What's happening now?
We have contacted family members of 28 of the 36 people buried in Malaysia and Singapore that could be repatriated to New Zealand. We will continue to make enquiries so we are confident we have attempted to reach as many families as possible. The project manager and exhumation team leader are visiting Singapore and Malaysia in September 2017 to visit the sites and initiate engagement with representatives of the countries that have looked after the graves of New Zealanders so well for so long.
Who will be repatriated?
The New Zealand Government has agreed to the repatriation of Service personnel and dependants interred or reinterred in Singapore and Malaysia since 1 January 1955, subject to family wishes in the first instance.
The Government has also tasked the Chief of Defence Force with exploring the option of extending this policy to cover the other 13 post-1954 burials, and reporting back to Cabinet with a proposal.
Who will manage the repatriation process?
The New Zealand Defence Force has been mandated by the New Zealand Government to implement and manage the repatriation project.
What are the next steps?
The decision to repatriate lies with the deceased Service person’s family. An offer to families will be made to those whose family members are buried in Singapore or Malaysia. If a family does not wish to repatriate, the deceased Service person’s grave will continue to be looked after as has previously occurred.
The NZDF will establish a project team in mid-2017 to begin scoping and planning the repatriation. Consultation with families will be an integral part of this process.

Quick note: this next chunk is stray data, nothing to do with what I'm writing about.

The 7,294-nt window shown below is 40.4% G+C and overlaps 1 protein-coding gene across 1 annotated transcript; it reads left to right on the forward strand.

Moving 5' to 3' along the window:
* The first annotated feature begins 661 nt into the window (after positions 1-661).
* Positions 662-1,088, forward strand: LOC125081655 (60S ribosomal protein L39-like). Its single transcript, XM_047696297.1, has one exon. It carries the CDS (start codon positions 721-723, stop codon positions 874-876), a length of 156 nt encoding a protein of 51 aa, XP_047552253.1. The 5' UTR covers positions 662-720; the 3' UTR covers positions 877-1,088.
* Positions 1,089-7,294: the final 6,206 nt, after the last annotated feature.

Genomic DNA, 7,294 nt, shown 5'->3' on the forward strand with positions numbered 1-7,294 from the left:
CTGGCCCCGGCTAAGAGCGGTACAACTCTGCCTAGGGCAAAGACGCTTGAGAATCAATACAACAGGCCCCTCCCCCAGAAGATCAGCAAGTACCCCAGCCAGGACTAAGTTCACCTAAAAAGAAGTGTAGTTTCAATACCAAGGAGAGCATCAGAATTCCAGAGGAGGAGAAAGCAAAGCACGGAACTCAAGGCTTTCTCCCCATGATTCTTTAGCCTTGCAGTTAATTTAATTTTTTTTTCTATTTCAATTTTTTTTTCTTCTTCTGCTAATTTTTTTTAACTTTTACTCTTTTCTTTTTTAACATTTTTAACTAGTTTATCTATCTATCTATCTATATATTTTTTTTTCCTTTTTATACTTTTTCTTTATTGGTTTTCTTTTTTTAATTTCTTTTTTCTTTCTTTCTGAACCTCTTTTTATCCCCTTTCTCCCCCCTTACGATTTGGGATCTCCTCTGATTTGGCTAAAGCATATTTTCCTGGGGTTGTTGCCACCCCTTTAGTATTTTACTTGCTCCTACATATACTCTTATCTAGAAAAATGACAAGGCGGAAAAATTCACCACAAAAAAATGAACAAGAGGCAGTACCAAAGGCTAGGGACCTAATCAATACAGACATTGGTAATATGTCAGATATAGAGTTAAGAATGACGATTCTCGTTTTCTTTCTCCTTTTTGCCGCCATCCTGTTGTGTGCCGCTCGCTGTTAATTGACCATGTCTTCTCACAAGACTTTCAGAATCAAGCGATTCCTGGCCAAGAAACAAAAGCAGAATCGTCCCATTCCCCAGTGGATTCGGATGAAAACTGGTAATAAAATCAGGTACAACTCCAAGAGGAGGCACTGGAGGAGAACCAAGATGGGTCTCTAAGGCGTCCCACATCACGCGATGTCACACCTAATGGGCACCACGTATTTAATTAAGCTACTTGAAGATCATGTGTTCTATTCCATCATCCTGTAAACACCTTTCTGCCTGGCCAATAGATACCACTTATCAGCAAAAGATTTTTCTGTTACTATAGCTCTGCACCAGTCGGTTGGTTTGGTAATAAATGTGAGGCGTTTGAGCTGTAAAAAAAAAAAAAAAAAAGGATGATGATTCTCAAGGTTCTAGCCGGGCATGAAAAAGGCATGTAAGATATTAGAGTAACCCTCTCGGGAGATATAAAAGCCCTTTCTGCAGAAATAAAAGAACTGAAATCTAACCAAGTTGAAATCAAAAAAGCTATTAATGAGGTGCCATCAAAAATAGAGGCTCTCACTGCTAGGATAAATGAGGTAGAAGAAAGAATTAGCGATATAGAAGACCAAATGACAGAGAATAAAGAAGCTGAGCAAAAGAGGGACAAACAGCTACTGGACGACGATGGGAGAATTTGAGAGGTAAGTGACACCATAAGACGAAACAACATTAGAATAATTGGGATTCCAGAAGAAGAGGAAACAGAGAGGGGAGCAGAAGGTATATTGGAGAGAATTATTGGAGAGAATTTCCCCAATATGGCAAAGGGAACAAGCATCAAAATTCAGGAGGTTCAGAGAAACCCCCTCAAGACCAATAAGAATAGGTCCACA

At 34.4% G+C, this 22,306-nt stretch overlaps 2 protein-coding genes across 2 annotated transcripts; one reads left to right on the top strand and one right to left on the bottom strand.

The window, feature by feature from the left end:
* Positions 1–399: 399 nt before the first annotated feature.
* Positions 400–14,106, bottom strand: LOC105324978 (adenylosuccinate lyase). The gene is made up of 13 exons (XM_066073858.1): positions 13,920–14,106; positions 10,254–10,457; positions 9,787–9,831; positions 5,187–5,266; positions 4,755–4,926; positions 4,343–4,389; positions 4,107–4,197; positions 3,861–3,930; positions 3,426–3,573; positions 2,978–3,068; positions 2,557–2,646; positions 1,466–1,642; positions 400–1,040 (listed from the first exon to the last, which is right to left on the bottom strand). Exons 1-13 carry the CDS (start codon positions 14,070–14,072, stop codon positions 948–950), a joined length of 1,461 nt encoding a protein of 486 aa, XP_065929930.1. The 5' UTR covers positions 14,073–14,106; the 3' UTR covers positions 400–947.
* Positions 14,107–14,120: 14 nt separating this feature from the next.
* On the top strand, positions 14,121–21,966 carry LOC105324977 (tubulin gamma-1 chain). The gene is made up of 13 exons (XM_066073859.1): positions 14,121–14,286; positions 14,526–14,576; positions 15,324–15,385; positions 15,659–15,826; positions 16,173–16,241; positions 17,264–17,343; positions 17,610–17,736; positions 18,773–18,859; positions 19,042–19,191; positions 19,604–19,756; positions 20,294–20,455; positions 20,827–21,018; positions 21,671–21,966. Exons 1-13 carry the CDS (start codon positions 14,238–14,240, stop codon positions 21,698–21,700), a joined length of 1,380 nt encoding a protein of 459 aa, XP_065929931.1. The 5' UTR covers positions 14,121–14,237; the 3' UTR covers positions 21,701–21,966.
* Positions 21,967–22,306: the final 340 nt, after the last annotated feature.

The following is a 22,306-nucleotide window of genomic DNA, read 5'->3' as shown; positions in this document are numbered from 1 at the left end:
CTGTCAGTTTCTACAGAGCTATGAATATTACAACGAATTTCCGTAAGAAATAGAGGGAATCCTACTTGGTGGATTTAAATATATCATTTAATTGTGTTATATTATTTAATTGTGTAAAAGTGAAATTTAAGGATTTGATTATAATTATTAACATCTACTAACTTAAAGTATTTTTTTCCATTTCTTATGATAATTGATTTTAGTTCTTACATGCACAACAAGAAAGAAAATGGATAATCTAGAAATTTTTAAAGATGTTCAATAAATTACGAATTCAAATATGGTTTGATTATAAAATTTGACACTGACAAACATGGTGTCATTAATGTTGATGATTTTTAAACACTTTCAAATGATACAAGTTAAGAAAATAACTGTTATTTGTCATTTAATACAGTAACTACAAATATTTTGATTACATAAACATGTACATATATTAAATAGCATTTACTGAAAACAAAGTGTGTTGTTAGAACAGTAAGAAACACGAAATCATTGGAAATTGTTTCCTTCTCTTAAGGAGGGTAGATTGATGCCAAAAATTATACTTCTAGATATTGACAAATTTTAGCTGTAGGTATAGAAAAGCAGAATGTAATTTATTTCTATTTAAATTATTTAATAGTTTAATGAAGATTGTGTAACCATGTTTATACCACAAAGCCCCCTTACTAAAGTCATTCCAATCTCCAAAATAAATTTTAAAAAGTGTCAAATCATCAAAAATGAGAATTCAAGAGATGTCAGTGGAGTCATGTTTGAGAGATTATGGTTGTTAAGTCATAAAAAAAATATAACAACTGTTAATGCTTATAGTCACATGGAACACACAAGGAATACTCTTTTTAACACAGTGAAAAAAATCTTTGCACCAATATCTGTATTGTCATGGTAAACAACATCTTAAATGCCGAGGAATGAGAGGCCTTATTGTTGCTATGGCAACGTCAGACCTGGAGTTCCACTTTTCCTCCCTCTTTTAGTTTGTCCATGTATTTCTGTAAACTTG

The NZDF will also seek professional advice and expertise regarding all stages of the repatriation.
The New Zealand Defence Force will also undertake further work to explore the option of extending the offer of repatriation to other New Zealanders interred as a result of a military burial since 1 January 1955.
Why is the 1955 policy change taken as a reference point?
All burials up to the 1955 policy change were treated equally in that all those who died overseas were buried overseas close to where they died. This policy was adhered to without exception and gained widespread public acceptance.
The 1955 policy introduced inequalities between those families who could and those who could not afford to repatriate, and was administered in an inconsistent fashion.
How has military repatriation policy changed over time?
Between 1899 and 1955, New Zealand government policy for Service personnel who died overseas was that they should be buried close to where they died and not be repatriated to New Zealand. The underlying principle was that there should be equality in the manner in which the dead were buried and commemorated, regardless of background, status, wealth or cause and location of death.
In early 1955 New Zealand overseas burial policy changed. The new policy allowed families to repatriate Service personnel who died overseas for burial at home, provided that the families agreed to pay the costs of repatriation.
Overseas burial policy changed again in early 1971. Since that date New Zealand’s policy has been to repatriate at public expense all Service personnel and their dependents who die while serving overseas. It has also been policy since that time not to repatriate the remains of those who were already interred overseas. This policy was last considered and reconfirmed by Cabinet in 2007.
How much will repatriation cost?
The planning and scoping process has been allocated $750,000 in 2017/2018.